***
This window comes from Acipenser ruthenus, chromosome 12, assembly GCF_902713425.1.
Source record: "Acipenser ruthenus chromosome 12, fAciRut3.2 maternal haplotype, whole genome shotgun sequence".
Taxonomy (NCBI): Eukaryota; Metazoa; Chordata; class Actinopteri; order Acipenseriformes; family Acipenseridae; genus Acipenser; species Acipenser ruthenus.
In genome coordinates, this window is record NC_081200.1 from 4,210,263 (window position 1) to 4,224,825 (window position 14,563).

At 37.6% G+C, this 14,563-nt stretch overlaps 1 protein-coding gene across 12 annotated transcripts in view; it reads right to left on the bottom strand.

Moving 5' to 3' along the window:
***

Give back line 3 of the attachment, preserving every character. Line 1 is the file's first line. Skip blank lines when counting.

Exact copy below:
Taxonomy (NCBI): Eukaryota; Metazoa; Chordata; class Actinopteri; order Acipenseriformes; family Acipenseridae; genus Acipenser; species Acipenser ruthenus.